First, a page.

All of us have likely felt disconnected at some point during the pandemic. There is so much uncertainty, urgency and need for agility in the present that it's been easy to lose focus on the future and our purpose. But along with the dexterity needed to respond to constant change, we need the stability found in our mission and vision for the future. Therefore, we must help colleagues connect with a larger purpose. At CHRISTUS, we begin meetings with a reflection, which may be a prayer, meaningful quote, scripture or inspirational story. Those reflections have helped us stay connected and to live out our mission. We are very fortunate that Catholic health care is so bonded to God's work. This not only helps us find meaning in our work, but it also helps us continue to be resilient. Isaiah 40:31 tells us "but those who hope in the Lord will renew their strength. They will soar on wings like eagles; they will run and not grow weary, they will walk and not grow faint." If we want to "run and not grow weary," we must continue to create opportunities to stay rooted in our purpose and celebrate our caregivers' commitment to the mission.

On October 11, 2021, after being cancelled in 2020 and 910 days on hiatus because of COVID-19, the Boston Marathon returned. Our work does not always have to be the pounding of footsteps like a marathon — it just has to be a pace we set for ourselves, so that we all might be resilient and live out the mission of Catholic health care. We are connecting to our purpose, cheering for our teammates and in doing so, that vision becomes clear. We create innovative health and wellness solutions that improve the lives of individuals and communities so that all may experience God's healing presence and love.

It's important to recognize that rest, recovery and well-being needs to go beyond those providing direct patient care and extend to other support functions, including human resources. The last 24 months have encompassed experiences that some HR professionals may never have dealt with in their entire career if not due to the pandemic: deaths, mental and emotional breakdowns of personnel and the increased demand in the level of care we have to provide. One human resource leader comforted an associate who lost two family members within the same week. I've told them that what we've accomplished over the last several months is admirable, but not sustainable.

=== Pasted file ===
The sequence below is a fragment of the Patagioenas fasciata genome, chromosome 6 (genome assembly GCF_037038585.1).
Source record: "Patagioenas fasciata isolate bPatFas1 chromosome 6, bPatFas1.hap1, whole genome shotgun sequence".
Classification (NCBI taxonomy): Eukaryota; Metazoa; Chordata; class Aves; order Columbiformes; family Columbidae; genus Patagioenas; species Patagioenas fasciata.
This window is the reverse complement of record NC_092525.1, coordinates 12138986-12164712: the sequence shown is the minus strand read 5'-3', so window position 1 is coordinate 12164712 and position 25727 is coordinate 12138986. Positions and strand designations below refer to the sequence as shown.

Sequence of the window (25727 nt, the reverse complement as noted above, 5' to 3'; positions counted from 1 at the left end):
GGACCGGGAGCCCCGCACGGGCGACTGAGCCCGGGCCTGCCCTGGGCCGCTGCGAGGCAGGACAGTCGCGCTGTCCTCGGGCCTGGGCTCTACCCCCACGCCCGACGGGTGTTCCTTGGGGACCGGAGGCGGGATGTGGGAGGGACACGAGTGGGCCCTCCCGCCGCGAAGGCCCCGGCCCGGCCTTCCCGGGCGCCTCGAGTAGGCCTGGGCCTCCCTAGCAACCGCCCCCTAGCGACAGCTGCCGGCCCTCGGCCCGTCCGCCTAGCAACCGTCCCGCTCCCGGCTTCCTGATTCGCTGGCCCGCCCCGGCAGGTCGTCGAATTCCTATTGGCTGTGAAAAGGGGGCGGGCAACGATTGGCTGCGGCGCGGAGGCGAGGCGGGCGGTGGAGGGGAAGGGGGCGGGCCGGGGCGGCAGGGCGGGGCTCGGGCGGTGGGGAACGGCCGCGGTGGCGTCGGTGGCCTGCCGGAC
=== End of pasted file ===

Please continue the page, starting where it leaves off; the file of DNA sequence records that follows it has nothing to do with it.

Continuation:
Like performance athletes, HR leaders must put just as much emphasis on rest and recovery time. Recovery days don't just happen — we must build them into our agendas and make time to take care of ourselves so we can take care of our associates. If you're not taking care of yourself, you may still be able to provide more support in the short term, but you're also likely to burn out quickly. You can take care of others more effectively and for a longer period if you're attending to your own needs and practicing self-care.

Our HR teams are so dedicated to giving their all to associates by caring for their physical and spiritual needs. It's no wonder that we often feel our cup is empty. But God gives us this promise: "You prepare a table before me in the presence of my enemies; You anoint my head with oil; my cup runs over." (Psalm 23:5) God loves us so much that he wants our cups to run over, but we must do our part. We cannot pour care into others with an empty cup. The marathon continues.

KIMBERLY KING WEBB is senior vice president and chief human resources officer at CHRISTUS Health, Irving, Texas.


  1. "COVID-19 Is a Significant Stressor for Most Americans," American Psychological Association,
  2. Daniel Goleman, "The Focused Leader: How Effective Executives Direct Their Own — And Their Organizations' — Attention," Harvard Business Review, December 2013,
  3. "Navigating COVID-19 Impact of the Pandemic on Mental Health," SHRM,
  4. "The Great Resignation with Molly M. Anderson, Anthony C. Klotz, PhD and Elaine Welteroth," Washington Post Live, September 24, 2021,
  5. "US Healthcare Labor Market," Mercer,
  6. Ujjal Mukherjee and Pawan Sharma, "Hope at Workplace: A Review of the Literature," International Journal of Psychosocial Rehabilitation 24, no. 6 (April 2020): 5557-68.